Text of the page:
In a former sugarcane field, Fiat is building a $1.7 billion auto
plant that will produce 200,000 cars a year in 2014. Chinese, South
Korean, Filipino and Russian companies are here as well.
Last year, Kraft joined them. The Chicago-based conglomerate is the
world's second-largest food company. Over the years, it has purchased
Cadbury, Toblerone and other rivals, but some analysts and investors -
including Warren Buffett - have criticized it for trying to grow too quickly.
Kraft's new factory here employs 700 Brazilians and churns out tens
of thousands of tons of Tang, chocolate wafers and Oreo cookies for sale
to northeastern Brazil's growing middle class. If all goes as planned,
expansions will triple the size of the factory and its workforce to
2,200 over the next five years. For now, this corner of Brazil is a
winner in globalization.
Cities and towns across northeastern Brazil competed to be the site
of the new Kraft plant. Each offered larger and larger concessions to
the company. In the end, the town gave Kraft the land for the factory
for free, and the state gave the company a 90 percent tax break. Kraft,
like other multinationals, is a big winner in globalization as well.
A tour of the factory was filled with surprises and lessons. Andre
Imianoski, a young, friendly and professional Brazilian engineer, told
me this was Kraft's first LEED environmentally certified facility in the
world. There were solar panels from Spain, high-speed packaging
equipment from Italy and German-made machinery that churned out tens of
thousands of sweet-smelling, chocolate-covered wafers.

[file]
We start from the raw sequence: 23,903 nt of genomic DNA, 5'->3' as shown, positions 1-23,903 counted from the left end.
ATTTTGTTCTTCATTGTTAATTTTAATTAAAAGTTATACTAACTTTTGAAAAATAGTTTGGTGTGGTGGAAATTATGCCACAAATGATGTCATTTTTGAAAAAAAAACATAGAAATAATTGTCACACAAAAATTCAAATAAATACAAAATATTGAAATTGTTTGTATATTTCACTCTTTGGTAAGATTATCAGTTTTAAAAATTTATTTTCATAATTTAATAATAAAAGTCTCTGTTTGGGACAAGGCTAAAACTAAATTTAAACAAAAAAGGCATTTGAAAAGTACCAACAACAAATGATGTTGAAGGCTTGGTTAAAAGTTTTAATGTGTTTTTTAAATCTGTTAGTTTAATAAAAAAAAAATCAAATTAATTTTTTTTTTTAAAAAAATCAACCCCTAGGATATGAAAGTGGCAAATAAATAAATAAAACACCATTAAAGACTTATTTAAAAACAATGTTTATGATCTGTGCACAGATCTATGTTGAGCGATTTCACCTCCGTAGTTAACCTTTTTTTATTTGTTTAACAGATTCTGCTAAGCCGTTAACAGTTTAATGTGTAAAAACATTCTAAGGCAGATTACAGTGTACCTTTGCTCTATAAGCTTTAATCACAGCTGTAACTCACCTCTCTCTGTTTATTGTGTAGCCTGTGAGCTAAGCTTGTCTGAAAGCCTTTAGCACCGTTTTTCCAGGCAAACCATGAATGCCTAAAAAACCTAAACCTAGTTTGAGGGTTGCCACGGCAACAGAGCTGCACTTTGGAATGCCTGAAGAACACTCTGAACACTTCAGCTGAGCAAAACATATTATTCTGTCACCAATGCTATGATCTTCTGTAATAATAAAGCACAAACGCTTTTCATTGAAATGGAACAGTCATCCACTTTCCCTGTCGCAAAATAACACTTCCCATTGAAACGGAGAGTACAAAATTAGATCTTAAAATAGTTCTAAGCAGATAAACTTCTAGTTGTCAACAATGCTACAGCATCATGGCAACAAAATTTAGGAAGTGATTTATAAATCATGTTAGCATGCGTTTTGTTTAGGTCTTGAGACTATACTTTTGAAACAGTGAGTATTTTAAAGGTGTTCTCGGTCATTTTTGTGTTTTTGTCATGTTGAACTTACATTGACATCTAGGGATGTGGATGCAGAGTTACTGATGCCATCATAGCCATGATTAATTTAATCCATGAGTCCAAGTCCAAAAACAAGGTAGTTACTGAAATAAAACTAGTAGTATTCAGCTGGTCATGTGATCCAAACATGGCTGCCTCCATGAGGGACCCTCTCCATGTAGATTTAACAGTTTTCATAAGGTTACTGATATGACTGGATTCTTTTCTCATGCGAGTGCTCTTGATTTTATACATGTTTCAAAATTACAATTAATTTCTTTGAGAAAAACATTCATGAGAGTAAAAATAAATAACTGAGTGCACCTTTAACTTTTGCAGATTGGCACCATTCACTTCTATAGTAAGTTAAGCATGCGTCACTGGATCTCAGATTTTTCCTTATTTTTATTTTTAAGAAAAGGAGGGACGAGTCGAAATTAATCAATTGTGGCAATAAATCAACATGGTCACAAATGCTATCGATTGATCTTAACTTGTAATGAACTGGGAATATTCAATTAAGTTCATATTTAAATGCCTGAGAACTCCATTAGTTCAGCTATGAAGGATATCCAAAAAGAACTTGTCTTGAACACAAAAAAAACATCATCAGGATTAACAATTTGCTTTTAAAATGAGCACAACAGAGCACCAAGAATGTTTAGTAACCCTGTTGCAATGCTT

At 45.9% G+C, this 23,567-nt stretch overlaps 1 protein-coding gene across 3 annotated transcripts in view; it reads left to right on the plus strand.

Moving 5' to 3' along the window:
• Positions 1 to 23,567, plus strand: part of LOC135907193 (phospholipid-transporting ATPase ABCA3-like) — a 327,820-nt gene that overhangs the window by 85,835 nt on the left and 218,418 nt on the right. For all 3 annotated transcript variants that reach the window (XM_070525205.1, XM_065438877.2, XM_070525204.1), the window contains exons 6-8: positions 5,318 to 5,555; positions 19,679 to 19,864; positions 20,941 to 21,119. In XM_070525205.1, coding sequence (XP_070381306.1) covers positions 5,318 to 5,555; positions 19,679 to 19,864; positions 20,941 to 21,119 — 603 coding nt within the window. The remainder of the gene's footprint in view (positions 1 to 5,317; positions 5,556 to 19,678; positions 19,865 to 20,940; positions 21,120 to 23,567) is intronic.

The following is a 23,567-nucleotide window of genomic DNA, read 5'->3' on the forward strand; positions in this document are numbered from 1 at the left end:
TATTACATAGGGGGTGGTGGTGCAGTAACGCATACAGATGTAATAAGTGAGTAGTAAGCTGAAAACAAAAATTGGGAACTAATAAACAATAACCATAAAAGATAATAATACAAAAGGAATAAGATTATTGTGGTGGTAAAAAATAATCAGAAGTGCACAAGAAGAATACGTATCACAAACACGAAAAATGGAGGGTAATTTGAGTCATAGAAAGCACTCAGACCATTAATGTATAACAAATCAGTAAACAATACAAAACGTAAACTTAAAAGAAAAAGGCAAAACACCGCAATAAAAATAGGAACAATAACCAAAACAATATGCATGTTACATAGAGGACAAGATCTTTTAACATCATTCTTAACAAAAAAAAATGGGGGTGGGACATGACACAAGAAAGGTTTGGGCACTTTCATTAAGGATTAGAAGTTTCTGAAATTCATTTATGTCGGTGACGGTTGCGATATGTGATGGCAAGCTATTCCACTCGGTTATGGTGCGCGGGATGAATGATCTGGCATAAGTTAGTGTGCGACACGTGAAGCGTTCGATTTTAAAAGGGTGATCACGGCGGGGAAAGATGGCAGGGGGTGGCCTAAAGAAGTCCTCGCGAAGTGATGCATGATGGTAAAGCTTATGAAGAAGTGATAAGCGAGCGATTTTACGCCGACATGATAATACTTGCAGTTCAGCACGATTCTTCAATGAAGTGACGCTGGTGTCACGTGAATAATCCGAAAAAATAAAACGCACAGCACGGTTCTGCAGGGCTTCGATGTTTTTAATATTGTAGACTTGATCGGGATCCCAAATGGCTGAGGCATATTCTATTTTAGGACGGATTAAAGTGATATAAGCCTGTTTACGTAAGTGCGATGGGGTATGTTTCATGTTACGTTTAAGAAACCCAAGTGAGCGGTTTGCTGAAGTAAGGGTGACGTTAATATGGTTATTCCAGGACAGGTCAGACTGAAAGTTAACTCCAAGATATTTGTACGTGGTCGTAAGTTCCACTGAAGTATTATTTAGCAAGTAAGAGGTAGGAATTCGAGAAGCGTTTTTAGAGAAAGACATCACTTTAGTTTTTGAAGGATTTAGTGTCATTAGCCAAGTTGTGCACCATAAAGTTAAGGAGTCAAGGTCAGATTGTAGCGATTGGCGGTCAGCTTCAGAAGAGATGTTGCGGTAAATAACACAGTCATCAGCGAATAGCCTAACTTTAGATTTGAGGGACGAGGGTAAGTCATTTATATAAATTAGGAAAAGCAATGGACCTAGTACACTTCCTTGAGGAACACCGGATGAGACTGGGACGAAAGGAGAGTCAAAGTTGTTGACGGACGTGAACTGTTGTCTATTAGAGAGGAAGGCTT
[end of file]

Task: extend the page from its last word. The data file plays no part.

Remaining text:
Ninety percent of the machinery in the factory was made in Europe,
and there was little American-made equipment. European companies, it
seemed, had adjusted to the loss of manufacturing by producing complex
machinery for factories in emerging market nations.
After the tour, I learned that by far the largest foreign investors
in Pernambuco were European companies, not American ones. Between 2004
and 2011, Kraft, Alcoa, Pepsi and four other American companies invested
roughly $244 million in the state, according to Brazilian officials.
During the same period, Fiat, Nestlé, Novartis and two dozen other
European companies invested over $4 billion.
Doing business in Brazil is extremely frustrating, costly and
time-consuming, according to Brazilian and American officials. Success
requires patient, long-term investment. While European companies focused
on the long term have flocked to the northeast, American managers
focused on short-term profits and their companies' daily stock
price have focused on the saturated markets São Paolo and Rio de
Janeiro. That is a lost opportunity for the United States.
"They're missing out," says Usha E. Pitts, the senior American
diplomat in northeastern Brazil. "There is so much potential here for
American companies that are in it for the long haul."